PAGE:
Securing systems during Covid-19

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Working from home presents two broad concerns:

Cyber-security. Ensuring systems are available and information is protected, and Physical security. Ensuring offices and assets are protected during reduced staffing.


Remote workers may be operating outside of the security provided by the enterprise. If devices, such as laptops, have not been provisioned securely it increases a number of risks including the possibility of malware and the exposure of sensitive data. Many exisiting security practices are still relevant, more so for personal devices that may be being used for work purposes.

  • Patching and updating is critical. Personal devices may not be automatically updating, including anti-malware. These should be enabled to keep software up to date.
  • Multi-factor or Two-factor authentication should be utilised for accounts. Where not possible, ensure credentials (passwords) used are robust and sufficiently complex.
  • Users should not be given account privileges beyond what they need to get their job done.
  • Connections from home into corporate environments should be via secure (encrypted) means. Capacity may need to be increased to deal with higher load.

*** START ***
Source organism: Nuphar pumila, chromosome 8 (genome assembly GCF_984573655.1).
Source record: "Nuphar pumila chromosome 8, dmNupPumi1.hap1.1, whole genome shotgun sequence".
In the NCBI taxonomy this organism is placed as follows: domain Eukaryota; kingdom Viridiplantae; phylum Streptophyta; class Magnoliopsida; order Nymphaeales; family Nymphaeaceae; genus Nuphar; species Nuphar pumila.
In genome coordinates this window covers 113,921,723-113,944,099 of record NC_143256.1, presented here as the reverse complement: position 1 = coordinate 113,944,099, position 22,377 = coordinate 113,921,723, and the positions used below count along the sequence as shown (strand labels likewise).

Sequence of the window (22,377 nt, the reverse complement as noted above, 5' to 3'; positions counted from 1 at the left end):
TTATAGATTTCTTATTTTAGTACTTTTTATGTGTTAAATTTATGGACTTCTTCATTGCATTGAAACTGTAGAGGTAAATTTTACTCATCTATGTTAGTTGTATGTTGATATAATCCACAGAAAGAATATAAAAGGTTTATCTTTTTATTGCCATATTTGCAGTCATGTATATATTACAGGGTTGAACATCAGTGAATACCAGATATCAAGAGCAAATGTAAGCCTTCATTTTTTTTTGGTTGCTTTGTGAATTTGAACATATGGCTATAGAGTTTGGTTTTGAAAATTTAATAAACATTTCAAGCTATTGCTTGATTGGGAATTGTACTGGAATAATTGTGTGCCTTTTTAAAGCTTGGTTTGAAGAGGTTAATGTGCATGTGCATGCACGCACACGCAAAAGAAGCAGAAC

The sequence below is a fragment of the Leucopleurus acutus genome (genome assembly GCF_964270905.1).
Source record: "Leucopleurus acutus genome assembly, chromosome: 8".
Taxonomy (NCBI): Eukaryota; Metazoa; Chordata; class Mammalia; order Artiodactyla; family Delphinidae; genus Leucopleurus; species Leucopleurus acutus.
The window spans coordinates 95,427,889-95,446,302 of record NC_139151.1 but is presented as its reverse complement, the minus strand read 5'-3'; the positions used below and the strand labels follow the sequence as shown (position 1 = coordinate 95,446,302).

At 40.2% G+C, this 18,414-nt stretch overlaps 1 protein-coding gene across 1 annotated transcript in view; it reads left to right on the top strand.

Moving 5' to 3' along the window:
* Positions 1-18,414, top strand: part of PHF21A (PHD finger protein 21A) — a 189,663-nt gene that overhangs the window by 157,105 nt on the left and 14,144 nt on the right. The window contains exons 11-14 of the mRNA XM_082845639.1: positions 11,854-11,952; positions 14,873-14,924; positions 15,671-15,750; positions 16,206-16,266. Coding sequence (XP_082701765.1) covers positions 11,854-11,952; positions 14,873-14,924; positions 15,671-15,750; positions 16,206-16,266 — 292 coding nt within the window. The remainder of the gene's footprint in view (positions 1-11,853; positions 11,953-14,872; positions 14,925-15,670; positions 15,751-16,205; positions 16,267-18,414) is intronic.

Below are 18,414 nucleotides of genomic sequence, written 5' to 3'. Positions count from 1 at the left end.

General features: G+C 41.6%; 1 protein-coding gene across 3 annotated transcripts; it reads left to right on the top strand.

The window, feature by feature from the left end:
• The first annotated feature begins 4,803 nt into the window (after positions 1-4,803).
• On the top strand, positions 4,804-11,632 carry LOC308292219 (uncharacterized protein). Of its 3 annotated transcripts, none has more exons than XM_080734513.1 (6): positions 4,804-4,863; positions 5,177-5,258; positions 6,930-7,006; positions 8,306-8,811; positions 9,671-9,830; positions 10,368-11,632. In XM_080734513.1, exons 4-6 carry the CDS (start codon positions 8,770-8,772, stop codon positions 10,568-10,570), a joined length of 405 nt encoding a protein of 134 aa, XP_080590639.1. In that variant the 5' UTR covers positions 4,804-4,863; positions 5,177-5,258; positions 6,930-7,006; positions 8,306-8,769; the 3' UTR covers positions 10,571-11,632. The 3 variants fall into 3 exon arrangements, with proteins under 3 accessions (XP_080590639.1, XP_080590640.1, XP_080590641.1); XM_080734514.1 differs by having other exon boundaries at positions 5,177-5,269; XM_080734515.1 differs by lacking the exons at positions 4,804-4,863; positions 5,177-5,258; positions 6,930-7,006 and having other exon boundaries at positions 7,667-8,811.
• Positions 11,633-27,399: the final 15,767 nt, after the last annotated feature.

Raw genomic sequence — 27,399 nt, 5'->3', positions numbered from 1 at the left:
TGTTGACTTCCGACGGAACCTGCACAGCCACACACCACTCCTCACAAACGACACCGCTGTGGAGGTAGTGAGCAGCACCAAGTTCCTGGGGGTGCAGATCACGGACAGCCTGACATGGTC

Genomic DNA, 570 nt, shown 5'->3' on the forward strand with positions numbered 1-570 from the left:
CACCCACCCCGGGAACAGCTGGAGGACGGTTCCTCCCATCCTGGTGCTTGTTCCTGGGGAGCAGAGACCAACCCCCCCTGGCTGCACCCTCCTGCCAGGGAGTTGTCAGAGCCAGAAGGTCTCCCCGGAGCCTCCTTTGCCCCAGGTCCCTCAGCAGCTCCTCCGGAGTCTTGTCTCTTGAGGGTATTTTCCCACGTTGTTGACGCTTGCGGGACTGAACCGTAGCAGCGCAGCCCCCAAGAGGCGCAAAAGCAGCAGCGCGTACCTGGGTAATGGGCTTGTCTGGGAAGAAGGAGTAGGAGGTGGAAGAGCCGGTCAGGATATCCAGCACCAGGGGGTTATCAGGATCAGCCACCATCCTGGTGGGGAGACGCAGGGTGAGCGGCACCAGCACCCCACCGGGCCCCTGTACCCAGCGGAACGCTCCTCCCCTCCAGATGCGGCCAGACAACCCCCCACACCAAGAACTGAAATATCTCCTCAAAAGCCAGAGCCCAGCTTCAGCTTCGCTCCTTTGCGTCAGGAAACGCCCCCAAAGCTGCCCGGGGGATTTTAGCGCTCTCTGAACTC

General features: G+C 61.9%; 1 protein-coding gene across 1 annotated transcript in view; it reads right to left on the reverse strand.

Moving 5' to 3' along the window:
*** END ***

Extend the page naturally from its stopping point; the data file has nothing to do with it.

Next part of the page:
• Logging and monitoring of critical assets should be increased. Any suspicious activity should be investigated promptly.
  • Maintain or increase levels of user awareness to threats, scams and social engineering. There are parties who will seek to exploit the current situation. If in doubt, call people before commiting actions such as payments.
  • Consider the use of cloud-based security services that can be deployed rapidly and accessed without the need for face-to-face interactions. Equally, these may be de-provisoned when staff return to corporate security environments.
  • Ensure back-ups are maintained and that these are not vulnerable to ransomware or cryptoware attacks.
  • Utilise community resources such as NZ’s NCSC and CERT.
Physical security

Opportunistic theft may increase, while there are reduced numbers of public and staff in the vicinity of offices.

Organisations should consider:
  • Putting attractive items out of view.
  • Ensuring disk encryption is enabled on devices left in offices and credentials are required for access.
  • Increasing guard patrols.
  • Keeping security systems armed and not automatically disabled during business hours, including doors.
  • Ensuring response functions are in place. If an alarm is triggered, someone will react to it.
  • Determining if visitors, such as cleaners, are necessary.
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Jonathon Berry
Jonathon Berry
Jonathon Berry is a consulting partner with New Zealand security consultants InPhySec, based in Tauranga. He can be reached at jonathon.berry@inphysec.co.nz.

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